Intellectual Property

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Snapshot,
Zachary K. Goldman

The United States faces unprecedented threats in cyberspace. But in its efforts to mitigate them, Washington is neglecting one of its best tools: economic sanctions. Without delay, the Obama administration should start using sanctions to deter both foreign governments and nonstate actors from hacking into American computer systems.

Snapshot,
Pamela Passman

There are limits to what governments can do about intellectual property theft. It is time to start considering what the private sector can do. After years of pressure, most multinational corporations agreed to build fair labor practices, worker safety, and environmental measures into their supply chains. They should now do the same with intellectual property protections.

Snapshot,
Tyson Barker

In the past, U.S. and European negotiators have tried and failed to create a unified transatlantic market. But the trade talks that President Obama announced this month have a much better chance of succeeding, thanks to a greater need for economic growth on both sides, the threat of China’s illiberal economic behavior, and the desire to give U.S.-European relations a new purpose.

Essay, Mar/Apr 2013
Jeff Tollefson

Since 1988, Brazilians have cleared more than 153,000 square miles of Amazonian rain forest, devastating the environment and driving global climate change forward ever faster. Recently, however, Brazil has changed its course, reducing the rate of deforestation by 83 percent since 2004. At the same time, it has become a test case for a controversial international climate-change prevention strategy that places a monetary value on the carbon stored in forests.

Essay, Nov/Dec 2012
Neil Gershenfeld

In recent decades, the world has been rocked by revolutions in the digitization of computation and communication. Now the physical world is being digitized, thanks to new technologies that can turn data into things and things into data. Digital fabrication will let people build custom home furniture, living organs out of cells, and drones that can fly out of a printer; science fiction is becoming industrial fact.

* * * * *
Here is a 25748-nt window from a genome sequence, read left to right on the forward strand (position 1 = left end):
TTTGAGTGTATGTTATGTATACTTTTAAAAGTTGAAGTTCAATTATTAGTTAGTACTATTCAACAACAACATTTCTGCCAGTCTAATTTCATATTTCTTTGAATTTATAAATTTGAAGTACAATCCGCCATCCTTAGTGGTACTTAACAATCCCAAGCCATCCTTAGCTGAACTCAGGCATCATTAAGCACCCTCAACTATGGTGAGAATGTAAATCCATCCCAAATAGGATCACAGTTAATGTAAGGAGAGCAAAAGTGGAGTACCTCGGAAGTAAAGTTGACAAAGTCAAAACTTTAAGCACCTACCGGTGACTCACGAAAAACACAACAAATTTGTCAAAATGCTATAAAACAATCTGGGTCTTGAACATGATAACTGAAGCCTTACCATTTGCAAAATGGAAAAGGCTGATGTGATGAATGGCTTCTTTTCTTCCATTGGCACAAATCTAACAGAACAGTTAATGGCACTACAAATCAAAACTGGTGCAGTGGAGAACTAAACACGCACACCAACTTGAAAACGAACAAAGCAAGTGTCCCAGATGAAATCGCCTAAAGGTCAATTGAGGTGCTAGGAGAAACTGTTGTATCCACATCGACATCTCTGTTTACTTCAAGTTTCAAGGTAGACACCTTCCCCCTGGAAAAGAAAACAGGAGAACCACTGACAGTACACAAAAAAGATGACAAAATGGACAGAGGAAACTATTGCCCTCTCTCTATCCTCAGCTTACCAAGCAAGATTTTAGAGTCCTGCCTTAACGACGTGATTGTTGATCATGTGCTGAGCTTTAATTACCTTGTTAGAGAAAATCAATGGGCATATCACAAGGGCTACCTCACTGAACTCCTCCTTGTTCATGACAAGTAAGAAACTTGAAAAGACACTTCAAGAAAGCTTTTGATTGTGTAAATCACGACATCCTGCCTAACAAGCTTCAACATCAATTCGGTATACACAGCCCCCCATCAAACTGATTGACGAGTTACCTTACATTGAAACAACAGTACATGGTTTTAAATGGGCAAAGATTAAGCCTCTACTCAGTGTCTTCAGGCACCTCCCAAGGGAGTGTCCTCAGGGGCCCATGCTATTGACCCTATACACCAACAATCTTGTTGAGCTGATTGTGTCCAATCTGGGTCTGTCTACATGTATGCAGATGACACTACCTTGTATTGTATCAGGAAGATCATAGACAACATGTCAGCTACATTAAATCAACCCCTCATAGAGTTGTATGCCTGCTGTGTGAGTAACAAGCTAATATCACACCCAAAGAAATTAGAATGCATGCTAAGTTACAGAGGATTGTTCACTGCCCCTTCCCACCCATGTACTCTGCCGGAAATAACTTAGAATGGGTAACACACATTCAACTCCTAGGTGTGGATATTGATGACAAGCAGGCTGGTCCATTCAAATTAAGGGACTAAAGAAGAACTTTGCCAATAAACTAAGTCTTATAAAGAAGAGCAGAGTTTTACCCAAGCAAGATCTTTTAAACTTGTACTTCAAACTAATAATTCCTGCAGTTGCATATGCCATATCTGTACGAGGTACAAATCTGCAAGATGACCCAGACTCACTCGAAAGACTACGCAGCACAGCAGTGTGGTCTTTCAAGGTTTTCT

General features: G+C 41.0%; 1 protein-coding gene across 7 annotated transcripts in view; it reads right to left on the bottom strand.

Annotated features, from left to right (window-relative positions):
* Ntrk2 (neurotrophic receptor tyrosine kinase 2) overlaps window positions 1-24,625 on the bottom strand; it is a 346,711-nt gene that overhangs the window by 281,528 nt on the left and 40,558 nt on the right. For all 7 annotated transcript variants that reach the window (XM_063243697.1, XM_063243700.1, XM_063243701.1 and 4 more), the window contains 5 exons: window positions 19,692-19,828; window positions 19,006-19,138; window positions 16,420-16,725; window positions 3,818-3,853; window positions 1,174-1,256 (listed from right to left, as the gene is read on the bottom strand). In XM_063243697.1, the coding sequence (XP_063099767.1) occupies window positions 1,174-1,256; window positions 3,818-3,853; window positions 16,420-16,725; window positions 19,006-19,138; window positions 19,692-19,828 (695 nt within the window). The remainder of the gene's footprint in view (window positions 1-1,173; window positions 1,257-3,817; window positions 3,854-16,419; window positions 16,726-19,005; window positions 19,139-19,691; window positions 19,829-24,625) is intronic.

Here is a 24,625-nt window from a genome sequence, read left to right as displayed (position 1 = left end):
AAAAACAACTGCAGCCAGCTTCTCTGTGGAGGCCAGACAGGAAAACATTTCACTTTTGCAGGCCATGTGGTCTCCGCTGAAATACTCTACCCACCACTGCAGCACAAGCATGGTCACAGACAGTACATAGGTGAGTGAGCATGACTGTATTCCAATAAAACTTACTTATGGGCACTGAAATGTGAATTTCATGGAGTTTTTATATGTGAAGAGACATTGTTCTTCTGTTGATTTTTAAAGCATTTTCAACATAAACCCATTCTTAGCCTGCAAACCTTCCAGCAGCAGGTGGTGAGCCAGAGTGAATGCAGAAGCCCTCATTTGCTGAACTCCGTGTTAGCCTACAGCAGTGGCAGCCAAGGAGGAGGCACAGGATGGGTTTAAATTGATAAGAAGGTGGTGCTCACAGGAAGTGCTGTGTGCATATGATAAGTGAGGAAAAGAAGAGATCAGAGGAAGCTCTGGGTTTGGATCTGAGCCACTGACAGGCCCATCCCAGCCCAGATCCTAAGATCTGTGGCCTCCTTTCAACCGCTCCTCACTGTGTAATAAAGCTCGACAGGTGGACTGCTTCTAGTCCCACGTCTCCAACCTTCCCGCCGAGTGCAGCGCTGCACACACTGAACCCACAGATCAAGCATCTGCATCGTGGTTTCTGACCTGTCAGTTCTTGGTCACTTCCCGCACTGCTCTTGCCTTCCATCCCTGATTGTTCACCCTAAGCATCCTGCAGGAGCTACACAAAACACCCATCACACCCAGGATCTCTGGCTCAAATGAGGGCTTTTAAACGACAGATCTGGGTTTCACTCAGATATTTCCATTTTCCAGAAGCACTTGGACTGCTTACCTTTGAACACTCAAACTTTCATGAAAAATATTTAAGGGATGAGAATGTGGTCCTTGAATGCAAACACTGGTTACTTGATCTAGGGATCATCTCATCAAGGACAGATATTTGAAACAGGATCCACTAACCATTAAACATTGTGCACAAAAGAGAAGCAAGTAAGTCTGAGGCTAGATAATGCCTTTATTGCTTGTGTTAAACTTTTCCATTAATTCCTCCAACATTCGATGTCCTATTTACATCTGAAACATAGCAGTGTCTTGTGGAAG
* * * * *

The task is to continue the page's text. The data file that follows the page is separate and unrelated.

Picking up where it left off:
Comment, Jul/Aug 2012
Bernard K. Gordon

The Trans-Pacific Partnership, a massive multilateral trade agreement now in the works that focuses on the Asia-Pacific region, could add billions of dollars to the U.S. economy and solidify Washington's commitment to the Pacific. But if the Obama administration fails to calm critics of the deal, there is a growing possibility that it could collapse.

Snapshot,
Adam Segal

In a bid to end its dependence on foreign intellectual property and become a global power in science and technology, China is attempting to foster indigenous innovation. Are the U.S. government and business community right to be worried about threats to free trade and intellectual property rights?

Essay, Nov/Dec 2002
David S. Evans

Copy Fights provides a provocative and balanced introduction to the brewing global battle over intellectual property rights.

Essay, Jan/Feb 2001
David E. Sanger

Washington faces two enormous tasks in forming economic policy: it must preserve U.S. economic supremacy while defusing the bitter resentment that America's clout provokes abroad. A grand bargain with developing countries is badly needed. For starters, America should slash its trade barriers in agriculture and textiles in return for a global accord on intellectual-property rights.

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